Exciting News
Thursday, June 12, 9:00 am - 1:00 pm 
Please join event host the Manhasset SCA to take 10% off your purchase while Vineyard Vines gives back 10% to the Manhasset SCA Planet Manhasset Organic Gardens Project. Have a whale of time shopping and fundraising!

Volunteer in the Garden this Summer
The Gardens are well under way, three organic gardens have been installed on our school campuses for the students to use as "outdoor classrooms". Manhasset is joining the nationwide movement to reconnect young people to the earth and the pleasure of growing their own food.

Garden Volunteers can choose to adopt for one week or more over the summer to be sure gardens are weeded, check if watered and harvest ripe vegetable. The garden volunteers can keep half of the vegetables harvested and donate the other half to Community Food Pantries.

Sign Up to Work in one of the School Gardens:
Secondary School Garden>>
Shelter Rock Garden>>
Munsey Park Garden>>

1. Plan to Visit the Site 3x over the week
2. Make sure plants are well watered, hoses are turned on, timers are working,etc.
3. TAKE PHOTOS! Email to Angela Classi:
4. Email Garden Contact person know if additional staking of growing plants is required ( see list below)
5. Harvest ripe crops, decide what you'd like to keep and donate the rest to food pantries.


Please consider making a donation
Planting and nurturing a garden takes TLC as well as financial support! Here's an idea of what donations are used for: garden gloves, flat of veggies, irrigation system and bags of compost.

Please send checks payable to Manhasset SCA with Planet Manhasset Gardens in Memo: to Manhasset SCA P.O. Box 33 Manhasset, NY 11030

Members Needed for Planet Manhasset!
Planet Manhasset is dedicated to researching and implementing ways to adopt a greener living philosophy in our schools, homes and community. We are in need of chairpersons for Munsey Park School and the Middle School. If you are interested or would like more information, please email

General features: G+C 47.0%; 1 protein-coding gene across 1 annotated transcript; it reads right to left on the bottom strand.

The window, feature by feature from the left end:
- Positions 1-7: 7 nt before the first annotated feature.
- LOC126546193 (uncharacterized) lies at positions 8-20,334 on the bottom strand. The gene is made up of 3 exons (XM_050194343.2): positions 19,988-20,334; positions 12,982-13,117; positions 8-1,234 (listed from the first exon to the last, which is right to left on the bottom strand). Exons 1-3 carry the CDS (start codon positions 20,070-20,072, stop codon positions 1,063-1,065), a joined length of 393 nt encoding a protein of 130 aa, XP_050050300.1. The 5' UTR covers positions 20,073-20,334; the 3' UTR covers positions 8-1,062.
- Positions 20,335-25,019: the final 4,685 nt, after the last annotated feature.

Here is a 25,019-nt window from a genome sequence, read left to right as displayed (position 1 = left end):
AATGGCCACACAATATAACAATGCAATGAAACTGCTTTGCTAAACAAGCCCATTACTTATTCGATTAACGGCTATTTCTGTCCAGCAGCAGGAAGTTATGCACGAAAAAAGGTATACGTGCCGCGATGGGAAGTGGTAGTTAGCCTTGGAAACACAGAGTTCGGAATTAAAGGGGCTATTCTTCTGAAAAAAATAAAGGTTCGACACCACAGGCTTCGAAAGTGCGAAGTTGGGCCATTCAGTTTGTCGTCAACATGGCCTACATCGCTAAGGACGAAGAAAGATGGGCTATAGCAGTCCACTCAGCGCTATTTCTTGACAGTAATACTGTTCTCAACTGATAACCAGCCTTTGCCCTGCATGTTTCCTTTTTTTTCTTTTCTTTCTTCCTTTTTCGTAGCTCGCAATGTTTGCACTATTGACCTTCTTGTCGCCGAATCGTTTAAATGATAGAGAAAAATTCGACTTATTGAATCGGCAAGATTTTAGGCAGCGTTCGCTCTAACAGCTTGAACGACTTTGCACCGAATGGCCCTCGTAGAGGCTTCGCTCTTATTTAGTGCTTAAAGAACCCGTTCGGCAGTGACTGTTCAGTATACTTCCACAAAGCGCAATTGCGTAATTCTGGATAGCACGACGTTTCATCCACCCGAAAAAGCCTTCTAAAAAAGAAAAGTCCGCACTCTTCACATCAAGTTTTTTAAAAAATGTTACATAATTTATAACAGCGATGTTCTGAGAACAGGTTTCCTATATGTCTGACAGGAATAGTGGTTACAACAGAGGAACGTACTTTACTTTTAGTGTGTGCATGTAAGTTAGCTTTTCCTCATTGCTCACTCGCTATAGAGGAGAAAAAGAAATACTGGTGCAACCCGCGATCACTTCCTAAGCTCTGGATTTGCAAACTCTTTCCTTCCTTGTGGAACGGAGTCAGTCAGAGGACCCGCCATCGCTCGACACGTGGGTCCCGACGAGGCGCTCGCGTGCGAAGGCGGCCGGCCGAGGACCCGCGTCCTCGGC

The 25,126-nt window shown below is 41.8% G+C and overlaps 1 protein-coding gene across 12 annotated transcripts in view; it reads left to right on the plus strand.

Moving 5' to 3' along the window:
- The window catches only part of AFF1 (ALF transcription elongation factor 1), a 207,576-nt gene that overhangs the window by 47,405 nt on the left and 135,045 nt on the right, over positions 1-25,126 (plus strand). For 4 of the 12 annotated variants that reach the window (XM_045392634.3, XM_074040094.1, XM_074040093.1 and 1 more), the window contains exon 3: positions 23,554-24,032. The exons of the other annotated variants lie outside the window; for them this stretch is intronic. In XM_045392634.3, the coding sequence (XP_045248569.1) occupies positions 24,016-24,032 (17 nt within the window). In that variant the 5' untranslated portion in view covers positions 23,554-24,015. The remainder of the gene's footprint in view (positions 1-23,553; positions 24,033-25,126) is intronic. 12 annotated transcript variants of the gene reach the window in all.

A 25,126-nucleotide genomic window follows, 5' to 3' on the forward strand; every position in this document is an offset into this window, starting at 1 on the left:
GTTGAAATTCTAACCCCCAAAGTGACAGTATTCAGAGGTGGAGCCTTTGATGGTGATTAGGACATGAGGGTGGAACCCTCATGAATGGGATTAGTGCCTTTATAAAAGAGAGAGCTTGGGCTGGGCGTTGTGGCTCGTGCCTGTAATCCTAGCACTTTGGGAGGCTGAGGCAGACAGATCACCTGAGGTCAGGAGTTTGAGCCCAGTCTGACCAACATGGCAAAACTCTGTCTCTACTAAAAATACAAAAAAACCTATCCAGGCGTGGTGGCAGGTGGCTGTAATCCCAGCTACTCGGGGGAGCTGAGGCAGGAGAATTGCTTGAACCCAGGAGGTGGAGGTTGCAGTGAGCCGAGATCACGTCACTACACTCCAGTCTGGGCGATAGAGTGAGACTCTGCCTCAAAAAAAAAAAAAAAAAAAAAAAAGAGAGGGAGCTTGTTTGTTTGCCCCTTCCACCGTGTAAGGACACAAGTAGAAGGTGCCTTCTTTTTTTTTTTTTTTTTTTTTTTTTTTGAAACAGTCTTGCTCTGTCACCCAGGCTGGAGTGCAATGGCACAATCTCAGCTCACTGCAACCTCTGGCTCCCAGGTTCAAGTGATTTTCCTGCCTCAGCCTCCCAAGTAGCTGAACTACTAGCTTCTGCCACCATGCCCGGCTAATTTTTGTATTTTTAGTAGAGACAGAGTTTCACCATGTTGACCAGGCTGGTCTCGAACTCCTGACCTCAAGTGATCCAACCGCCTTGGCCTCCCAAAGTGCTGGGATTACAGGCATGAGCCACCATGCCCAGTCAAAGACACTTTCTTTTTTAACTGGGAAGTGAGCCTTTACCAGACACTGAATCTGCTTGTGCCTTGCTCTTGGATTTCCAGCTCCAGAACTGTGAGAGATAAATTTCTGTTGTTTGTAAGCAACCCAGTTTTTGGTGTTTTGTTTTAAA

In 2013, Planet Manhasset established organic, edible gardens in each of the three schools of the Manhasset community. These gardens are used by students, teachers and community volunteers to provide reality based education on multiple levels. The primary goal is to connect the students to the origins and methods of healthier eating and how gardens promote a healthier environment. For the schools, they will serve as cross-curricular labs that can be used in other elements of science, math, language arts, social studies, and the arts. Through volunteer participation, it is our intention to reach all components of the community.

As a community, we are becoming increasingly distanced and unfamiliar with our life-support system. There is a growing disconnect between consumers and their food sources – between a consumer’s choices and their larger social and environmental impacts. As a result, there is a growing inability of the public to make connections between their health and the health of the environment.

Growing vegetables and fruits for our consumption teaches children about nutrition, its impact on their health, and the interaction of organic gardening with our environment.

Despite the economic and educational level of Manhasset residents, many of our children do not make healthy choices in their foods. Sugar based products and fast foods predominate whenever children are given an opportunity to choose for themselves. Families seldom grow their own vegetables as there is disconnect from the farm to the table. The notion of growing ones’ own food is daunting due to the lack of education and experience.

Through the gardens’ use of organic processes, it is hoped that there will be a growing understanding of the connection between the use of certain chemicals and environmental and personal health.

For example, a family’s choice to use certain fertilizers and pesticides to promote luxurious lawns leads to dangerous chemical levels in our waterways. There is no understanding of this connection with local beach closings and the harmful algae blooms, or red tide events that poison local shellfish and make them inedible. These fertilizers and pesticides also affect the quality of water that reach our aquifer. This in turn affects the health of community residents who depend on this water.